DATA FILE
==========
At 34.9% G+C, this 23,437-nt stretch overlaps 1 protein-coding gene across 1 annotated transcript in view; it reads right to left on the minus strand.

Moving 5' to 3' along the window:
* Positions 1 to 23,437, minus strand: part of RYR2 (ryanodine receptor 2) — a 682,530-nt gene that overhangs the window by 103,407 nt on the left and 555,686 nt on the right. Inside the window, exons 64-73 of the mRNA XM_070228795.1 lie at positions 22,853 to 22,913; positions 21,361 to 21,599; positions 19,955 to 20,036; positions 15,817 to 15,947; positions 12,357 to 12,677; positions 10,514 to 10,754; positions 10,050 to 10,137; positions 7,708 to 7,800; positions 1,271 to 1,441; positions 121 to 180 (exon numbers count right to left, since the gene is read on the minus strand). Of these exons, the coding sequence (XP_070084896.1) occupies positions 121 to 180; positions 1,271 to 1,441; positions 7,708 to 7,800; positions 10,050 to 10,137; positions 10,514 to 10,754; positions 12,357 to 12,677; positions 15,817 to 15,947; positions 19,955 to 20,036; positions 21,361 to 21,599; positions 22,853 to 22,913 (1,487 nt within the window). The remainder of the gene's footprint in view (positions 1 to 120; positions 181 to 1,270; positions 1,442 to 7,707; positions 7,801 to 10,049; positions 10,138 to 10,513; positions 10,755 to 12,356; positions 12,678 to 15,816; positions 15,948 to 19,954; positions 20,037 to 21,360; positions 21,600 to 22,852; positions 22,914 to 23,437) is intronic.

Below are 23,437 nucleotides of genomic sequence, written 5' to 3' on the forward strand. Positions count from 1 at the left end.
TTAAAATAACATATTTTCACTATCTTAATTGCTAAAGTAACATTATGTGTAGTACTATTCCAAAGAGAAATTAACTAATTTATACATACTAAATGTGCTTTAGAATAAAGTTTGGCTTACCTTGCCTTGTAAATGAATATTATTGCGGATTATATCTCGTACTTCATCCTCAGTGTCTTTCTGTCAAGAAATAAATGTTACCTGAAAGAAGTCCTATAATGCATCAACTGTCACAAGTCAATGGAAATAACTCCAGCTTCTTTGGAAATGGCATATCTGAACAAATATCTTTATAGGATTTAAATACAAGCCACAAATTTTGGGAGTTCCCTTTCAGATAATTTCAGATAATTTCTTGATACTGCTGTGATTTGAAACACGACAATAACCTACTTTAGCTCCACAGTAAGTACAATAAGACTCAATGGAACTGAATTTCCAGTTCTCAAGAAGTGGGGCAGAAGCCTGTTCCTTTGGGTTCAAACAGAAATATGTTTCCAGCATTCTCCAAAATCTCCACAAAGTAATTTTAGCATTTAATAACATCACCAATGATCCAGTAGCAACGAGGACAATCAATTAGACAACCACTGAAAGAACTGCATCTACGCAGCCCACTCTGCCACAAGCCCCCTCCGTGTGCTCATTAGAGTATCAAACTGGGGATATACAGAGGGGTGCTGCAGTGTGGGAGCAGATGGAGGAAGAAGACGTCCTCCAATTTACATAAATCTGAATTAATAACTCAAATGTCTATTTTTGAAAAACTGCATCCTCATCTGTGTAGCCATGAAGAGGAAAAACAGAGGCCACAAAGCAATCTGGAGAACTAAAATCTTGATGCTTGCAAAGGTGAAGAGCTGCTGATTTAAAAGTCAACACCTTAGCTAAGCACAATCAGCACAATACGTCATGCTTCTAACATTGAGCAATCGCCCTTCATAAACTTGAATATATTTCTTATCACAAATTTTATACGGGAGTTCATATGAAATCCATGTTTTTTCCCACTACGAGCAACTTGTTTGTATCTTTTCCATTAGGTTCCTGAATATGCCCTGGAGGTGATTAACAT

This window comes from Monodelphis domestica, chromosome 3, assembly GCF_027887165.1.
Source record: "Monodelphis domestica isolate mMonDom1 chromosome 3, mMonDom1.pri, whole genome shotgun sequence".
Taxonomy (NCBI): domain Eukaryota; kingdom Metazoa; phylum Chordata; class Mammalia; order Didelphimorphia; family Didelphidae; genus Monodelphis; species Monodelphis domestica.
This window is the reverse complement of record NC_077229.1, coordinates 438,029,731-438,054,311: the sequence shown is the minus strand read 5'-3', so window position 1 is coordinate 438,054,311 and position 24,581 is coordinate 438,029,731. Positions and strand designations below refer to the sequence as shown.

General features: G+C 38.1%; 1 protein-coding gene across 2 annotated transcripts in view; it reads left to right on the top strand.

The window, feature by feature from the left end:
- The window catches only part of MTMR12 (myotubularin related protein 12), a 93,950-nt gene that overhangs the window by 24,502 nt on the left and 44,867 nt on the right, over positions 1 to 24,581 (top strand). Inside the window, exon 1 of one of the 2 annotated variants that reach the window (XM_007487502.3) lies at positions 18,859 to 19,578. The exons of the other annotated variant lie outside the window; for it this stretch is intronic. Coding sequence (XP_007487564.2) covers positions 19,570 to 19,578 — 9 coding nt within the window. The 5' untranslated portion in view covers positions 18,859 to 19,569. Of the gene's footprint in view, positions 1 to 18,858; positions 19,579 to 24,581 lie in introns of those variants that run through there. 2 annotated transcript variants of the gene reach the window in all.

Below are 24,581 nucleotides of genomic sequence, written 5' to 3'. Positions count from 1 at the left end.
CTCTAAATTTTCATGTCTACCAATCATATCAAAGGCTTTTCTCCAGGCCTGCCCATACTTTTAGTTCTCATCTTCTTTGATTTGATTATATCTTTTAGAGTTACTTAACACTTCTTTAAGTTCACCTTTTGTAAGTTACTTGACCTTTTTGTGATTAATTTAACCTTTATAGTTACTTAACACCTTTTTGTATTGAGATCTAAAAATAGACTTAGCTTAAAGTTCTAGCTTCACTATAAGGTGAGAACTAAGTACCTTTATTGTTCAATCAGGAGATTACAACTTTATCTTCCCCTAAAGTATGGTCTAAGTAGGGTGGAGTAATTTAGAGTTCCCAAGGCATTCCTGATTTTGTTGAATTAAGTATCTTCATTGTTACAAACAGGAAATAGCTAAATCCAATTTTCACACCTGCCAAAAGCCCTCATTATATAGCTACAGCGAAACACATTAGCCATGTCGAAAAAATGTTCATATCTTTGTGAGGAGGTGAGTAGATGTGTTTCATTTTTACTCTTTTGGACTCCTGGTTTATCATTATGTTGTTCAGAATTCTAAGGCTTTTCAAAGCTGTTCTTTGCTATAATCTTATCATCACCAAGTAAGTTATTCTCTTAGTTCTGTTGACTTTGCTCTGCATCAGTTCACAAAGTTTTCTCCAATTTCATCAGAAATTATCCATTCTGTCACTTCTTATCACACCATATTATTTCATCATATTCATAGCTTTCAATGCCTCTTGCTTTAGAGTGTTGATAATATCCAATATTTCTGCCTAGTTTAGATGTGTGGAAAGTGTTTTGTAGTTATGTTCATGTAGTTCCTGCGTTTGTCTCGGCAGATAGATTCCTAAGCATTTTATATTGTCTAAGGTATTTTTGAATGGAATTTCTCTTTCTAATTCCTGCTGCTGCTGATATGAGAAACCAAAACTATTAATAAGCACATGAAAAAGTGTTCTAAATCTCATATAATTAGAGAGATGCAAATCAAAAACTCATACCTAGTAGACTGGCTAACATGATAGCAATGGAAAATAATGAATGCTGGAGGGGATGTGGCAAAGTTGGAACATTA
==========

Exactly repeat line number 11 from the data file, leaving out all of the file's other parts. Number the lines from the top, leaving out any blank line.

The window, feature by feature from the left end: